Co-working spaces have become commonplace — now many think shared living spaces will be next
There are examples already, notably in cities with housing affordability issues similar to Hong Kong’s
Millennials seem happy enough to hot desk in co-working spaces. They’re the disruptor of the traditional office leasing market, particularly in Hong Kong, where rents are high and often inflexible.
Will this trend naturally extend to shared living spaces? Paul Semple, Singapore-based principal of international design practice Hassell, thinks so.
It’s not so much that we’d want to cohabitate with strangers, he argues, but more a case of needs must. Mobile working, dwindling housing affordability and a widespread desire to “live well and centrally” are prompting more people to consider alternative housing models, Semple explains.
There are examples already, notably in cities with housing affordability issues similar to Hong Kong’s. Last year, The Collective Old Oak in West London opened as the world’s largest co-living space. The PLP Architecture-designed project comprises 550 micro units with communal facilities including kitchens, spa, gym, restaurant, games room, cinema, library and disco, along with a co-working incubator hub.
American co-working start-up WeWork unveiled its first spin-off co-living project in New York last year (called WeLive), offering its cohabitants everything from “mailrooms and laundry rooms that double as bars and event spaces, to communal kitchens, roof decks, and hot tubs”.
(WeWork has two co-working locations in Hong Kong, in Causeway Bay and Wan Chai, but the company would not comment on whether it plans to expand the WeLive concept to the city).
Paul Semple believes that the same drivers creating a surge in demand for co-working spaces – the roaming lifestyle enabled by technology, the desire for autonomy, flexibility and connection to a broader network – are also contributing to a new approach to how we live.
“We are experiencing a seismic shift in how we work, play and use space,” says Singapore-based Semple, a specialist in hospitality design.
“The nature of work is changing, which has implications for how we live. As co-working becomes a more regular part of people’s experience, so will the notion of co-living – living spaces that we ‘log into’.”
The notion of a shared domain is not so daunting, now that digital connectivity has made many of us less protective about privacy, he argues. Besides, the idea of social connection with like-minded peers may seem appealing.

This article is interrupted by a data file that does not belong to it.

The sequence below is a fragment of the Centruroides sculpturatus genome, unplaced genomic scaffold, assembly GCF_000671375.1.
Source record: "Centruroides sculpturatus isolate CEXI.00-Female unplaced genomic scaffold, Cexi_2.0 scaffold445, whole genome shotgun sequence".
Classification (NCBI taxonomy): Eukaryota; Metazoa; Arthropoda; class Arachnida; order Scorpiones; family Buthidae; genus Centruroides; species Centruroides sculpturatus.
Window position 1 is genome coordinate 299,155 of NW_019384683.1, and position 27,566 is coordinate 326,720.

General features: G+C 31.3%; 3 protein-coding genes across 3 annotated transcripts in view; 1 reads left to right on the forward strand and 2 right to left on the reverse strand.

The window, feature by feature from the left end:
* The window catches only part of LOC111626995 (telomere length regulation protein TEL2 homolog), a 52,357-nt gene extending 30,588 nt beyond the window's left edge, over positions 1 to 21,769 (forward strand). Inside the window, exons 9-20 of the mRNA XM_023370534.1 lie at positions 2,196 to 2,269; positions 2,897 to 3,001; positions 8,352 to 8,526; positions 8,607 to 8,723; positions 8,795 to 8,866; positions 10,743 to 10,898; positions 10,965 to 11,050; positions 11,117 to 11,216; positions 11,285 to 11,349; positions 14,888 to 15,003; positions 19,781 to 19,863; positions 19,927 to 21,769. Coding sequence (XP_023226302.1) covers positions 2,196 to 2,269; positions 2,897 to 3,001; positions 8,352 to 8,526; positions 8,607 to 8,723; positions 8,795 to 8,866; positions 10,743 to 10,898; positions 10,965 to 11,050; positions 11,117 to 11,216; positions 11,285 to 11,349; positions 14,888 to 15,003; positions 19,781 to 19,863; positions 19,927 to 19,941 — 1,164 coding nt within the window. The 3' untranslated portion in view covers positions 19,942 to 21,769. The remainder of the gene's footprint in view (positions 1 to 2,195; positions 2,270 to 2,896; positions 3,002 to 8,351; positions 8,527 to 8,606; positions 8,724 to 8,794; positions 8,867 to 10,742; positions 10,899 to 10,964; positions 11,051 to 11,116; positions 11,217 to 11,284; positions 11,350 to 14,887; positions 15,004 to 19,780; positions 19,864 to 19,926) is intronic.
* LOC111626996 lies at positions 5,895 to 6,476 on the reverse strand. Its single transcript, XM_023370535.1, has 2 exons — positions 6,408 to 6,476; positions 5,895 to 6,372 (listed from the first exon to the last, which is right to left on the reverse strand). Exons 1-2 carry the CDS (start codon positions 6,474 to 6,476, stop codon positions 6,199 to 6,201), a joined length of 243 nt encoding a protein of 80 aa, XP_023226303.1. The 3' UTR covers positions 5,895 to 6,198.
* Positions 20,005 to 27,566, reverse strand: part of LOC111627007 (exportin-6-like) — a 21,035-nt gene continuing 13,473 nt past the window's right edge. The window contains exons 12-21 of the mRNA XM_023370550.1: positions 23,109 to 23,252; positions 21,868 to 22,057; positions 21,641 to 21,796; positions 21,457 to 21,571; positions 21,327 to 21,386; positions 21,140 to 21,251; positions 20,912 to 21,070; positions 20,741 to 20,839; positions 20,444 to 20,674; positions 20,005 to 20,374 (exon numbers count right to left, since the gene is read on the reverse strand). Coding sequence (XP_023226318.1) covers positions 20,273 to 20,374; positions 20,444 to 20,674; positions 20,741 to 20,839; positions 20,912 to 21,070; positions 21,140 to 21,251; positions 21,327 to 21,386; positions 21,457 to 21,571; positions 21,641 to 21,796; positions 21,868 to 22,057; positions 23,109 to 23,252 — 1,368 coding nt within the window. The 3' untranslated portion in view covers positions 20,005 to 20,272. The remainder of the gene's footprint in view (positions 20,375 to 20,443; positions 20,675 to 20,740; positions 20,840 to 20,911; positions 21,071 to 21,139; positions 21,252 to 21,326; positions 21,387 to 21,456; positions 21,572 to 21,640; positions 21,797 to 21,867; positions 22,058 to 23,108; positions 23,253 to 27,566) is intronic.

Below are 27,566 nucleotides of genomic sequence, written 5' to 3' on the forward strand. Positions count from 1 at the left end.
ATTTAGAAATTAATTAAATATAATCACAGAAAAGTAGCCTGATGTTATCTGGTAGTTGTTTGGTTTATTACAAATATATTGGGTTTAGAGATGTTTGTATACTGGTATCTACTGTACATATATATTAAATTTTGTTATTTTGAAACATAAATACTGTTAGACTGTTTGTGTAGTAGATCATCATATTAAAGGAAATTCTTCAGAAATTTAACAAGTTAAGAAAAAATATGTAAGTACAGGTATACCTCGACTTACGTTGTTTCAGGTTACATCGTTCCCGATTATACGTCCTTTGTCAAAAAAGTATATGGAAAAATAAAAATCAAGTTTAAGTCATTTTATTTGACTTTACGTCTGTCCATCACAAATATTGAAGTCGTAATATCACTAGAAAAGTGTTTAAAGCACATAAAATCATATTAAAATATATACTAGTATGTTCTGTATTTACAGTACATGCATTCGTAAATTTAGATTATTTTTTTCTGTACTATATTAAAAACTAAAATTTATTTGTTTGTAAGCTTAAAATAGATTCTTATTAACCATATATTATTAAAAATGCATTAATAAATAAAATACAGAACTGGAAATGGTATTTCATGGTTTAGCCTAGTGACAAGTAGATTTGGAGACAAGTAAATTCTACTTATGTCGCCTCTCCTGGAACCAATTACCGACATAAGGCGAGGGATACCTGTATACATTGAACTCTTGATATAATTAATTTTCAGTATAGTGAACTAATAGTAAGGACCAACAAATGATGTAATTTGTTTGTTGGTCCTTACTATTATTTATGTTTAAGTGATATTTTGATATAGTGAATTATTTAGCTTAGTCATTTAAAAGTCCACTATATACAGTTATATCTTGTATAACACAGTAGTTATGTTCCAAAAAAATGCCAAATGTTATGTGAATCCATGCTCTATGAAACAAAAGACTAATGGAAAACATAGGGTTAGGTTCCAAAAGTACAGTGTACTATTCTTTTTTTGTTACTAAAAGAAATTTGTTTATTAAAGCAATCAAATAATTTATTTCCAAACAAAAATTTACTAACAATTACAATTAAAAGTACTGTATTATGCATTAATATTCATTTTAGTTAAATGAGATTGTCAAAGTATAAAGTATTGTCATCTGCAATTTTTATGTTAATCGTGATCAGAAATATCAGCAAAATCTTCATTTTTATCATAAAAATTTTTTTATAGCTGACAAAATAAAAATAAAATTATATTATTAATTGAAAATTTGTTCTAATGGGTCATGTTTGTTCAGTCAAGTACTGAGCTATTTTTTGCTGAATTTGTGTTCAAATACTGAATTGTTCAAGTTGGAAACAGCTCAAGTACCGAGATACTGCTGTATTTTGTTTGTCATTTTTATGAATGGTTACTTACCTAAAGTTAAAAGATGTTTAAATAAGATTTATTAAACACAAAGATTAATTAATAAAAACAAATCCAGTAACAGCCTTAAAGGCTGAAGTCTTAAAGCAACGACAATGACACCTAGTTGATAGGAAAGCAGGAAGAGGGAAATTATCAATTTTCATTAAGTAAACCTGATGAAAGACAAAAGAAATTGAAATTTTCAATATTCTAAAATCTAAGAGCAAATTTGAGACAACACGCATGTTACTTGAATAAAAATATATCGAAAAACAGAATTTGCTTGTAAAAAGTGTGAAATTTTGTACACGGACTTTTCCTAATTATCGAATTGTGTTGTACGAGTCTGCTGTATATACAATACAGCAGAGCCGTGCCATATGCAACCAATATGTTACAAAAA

So what would a co-living space look like? It would have multiple amenities, active communal spaces, planned events, and all provided at rates “that are afforded through the combined resource and collective thinking of a new style of community”, says Semple, adding that it would also need to be conveniently situated.
Compared with shared private rental, living at home with parents or a long commute from cheaper locations, he can see the merits. You’d have, for example, scheduled cleaning services; a “superior community kitchen”; and comfortable lounge amenities.
Key would be that the living environment still offers occupants a choice between solitude, or socialising, he says.
Semple, who has come to these conclusions through his work designing co-working spaces for start-ups in Singapore, says people’s perception of what they are prepared to share is radically different from 10, even five years ago.
“As we learn to use real estate more efficiently and accept that privacy is as much a luxury as it is a notion of the past, we will increasingly gravitate towards these shared spaces.”
Hong Kong-based Woods Bagot director Stephen Jones is seeing the shift first-hand.
One of his current projects is the redevelopment of a former IT mall in Singapore into an “experiential hub of the future” with shared living components. Owned by CapitaLand Mall Trust, the Funan project at 109 North Bridge Road in the city’s civic and cultural district is targeted towards tech-and socially savvy millennials, he said.
The mixed-use property will incorporate vertically connected retail, food and beverage outlets, creative offices, cinemas, an urban farm and rooftop public sports grounds. “A key part of the development is the nine-storey block housing 279 co-living apartment units,” he said.
Jones envisages the residences, still in the detailed design phase, as a range of single, couple and shared rooms accommodating six or eight people. Bathrooms would be communal, and kitchen facilities limited.
“The aim is to get residents out of their rooms and into shared social spaces such as the lounge, chill-out spaces and the library/media areas,” he said.
The focus of the public areas is an open kitchen concept where residents can merge with chefs in a blurred eating/living/cooking zone, he continued. A 24 hour gym connects to a wet-edge pool overlooking parkland and city views.
He expects that the occupants of the “modest to micro” flats will be short-term, and predominantly young, single IT types on a work assignment.
Even so, will they “buy” the idea of a modern-day dorm arrangement? The architect believes so. He’s aware that the current breed of pint-sized apartments by Hong Kong developers has had a somewhat cool reception in the market, but believes that Funan, targeting the mobile workforce, will be different.
“It’s for those who are looking for a more social experience in their travels,” he said. “For companies engaged in creative, consulting, tech or design, we envisage an opportunity of providing their teams a shared apartment where team spirit can be grown.”